Digitalyl measuring of the bone density

Measuring bone density is one of the most important methods for clearly diagnosing possible osteoporosis in the case of certain complaints. Measuring bone density involves determining the bone’s mineral content, which in turn provides information about the state of health of the entire skeleton. In my surgery, I use the so called DEXA method, which although more extensive is much more reliable and informative than many other methods (which is why it is now a WHO standard). As with many other orthopaedic diagnostic methods, the use of X-rays is crucial. An ultrafine X-ray passes through the bone and is absorbed in varying degrees – depending on bone density. The radiation that exits the bone is measured digitally and the results are compared with appropriate benchmarks (using software) which affords a more precise diagnosis.

If the mineral content is not within the normal range we usually distinguish two clinical syndromes: a mere reduction of the mineral content (osteopenia), or a pathogenic reduction of the mineral content (osteoporosis). With osteoporosis, the bone loses substance and calcium, leading to the entire skeleton’s becoming increasingly unstable.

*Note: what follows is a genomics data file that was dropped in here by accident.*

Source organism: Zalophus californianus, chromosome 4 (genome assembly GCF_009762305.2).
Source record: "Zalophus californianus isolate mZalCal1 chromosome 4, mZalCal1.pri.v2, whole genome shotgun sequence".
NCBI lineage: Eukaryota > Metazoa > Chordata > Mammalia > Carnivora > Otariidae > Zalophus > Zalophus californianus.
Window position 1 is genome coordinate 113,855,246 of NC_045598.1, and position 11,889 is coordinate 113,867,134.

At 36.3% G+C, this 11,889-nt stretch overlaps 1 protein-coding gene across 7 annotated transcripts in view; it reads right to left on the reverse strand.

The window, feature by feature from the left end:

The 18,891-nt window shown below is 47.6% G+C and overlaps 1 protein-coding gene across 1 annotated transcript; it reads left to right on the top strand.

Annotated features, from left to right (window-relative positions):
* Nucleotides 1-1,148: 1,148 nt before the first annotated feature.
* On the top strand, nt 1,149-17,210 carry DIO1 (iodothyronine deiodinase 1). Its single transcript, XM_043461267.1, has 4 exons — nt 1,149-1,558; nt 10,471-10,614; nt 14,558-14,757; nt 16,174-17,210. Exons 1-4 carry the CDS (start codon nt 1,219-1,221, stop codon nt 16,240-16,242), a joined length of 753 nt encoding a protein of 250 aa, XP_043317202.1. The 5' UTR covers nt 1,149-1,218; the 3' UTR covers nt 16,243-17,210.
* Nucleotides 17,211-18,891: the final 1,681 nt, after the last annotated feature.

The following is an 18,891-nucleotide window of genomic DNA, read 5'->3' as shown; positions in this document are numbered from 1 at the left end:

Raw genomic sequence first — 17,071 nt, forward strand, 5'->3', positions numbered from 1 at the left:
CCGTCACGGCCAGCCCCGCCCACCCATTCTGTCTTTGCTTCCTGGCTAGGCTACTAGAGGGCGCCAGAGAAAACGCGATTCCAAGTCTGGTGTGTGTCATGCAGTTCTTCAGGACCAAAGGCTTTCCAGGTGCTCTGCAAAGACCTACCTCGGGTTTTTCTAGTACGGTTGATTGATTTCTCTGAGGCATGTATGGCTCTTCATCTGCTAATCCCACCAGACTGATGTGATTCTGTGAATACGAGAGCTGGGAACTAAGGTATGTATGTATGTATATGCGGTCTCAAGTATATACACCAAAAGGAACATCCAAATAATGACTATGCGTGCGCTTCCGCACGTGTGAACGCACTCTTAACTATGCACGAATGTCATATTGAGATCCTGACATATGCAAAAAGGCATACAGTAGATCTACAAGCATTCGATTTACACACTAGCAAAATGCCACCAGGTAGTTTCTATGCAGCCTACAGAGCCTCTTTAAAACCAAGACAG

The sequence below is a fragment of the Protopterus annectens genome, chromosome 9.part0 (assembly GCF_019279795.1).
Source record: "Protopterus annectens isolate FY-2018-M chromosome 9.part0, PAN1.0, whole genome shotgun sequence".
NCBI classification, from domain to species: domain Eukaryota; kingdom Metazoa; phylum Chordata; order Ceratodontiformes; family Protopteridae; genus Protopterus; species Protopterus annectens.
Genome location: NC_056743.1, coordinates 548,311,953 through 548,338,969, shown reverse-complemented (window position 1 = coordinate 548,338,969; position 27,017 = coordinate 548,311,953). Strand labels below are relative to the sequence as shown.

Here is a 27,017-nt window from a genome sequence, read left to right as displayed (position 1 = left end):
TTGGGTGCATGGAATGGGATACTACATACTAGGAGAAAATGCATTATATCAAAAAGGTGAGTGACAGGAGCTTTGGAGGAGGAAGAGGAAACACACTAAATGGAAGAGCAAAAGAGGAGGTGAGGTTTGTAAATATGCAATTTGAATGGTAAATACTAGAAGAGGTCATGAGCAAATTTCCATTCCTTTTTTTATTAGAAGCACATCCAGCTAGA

Osteoporosis may be caused by genetic factors, another disease, or by the patient’s way of life. The disease generally develops over a period of years without manifesting any symptoms. Frequently patients initially suffer from non-specific back pain but may then suffer a bone fracture due to a minor accident that would normally have any such consequences.

Although often considered a disease of older women, osteoporosis is in fact a widespread health problem; every 3rd women and every 50th man over 50 is affected. A lack of oestrogen in women, reduced calcium absorption, lack of exercise, regular use of cortisone, smoking as well as regular or excessive consumption of alcohol all increase the risk of osteoporosis; people at a higher risk should therefore have their bone density measured. I also recommend that this be done for all women over 65 (in line with international guidelines), as well as on younger women who have had their menopause or are subject to one or more of the risk factors above.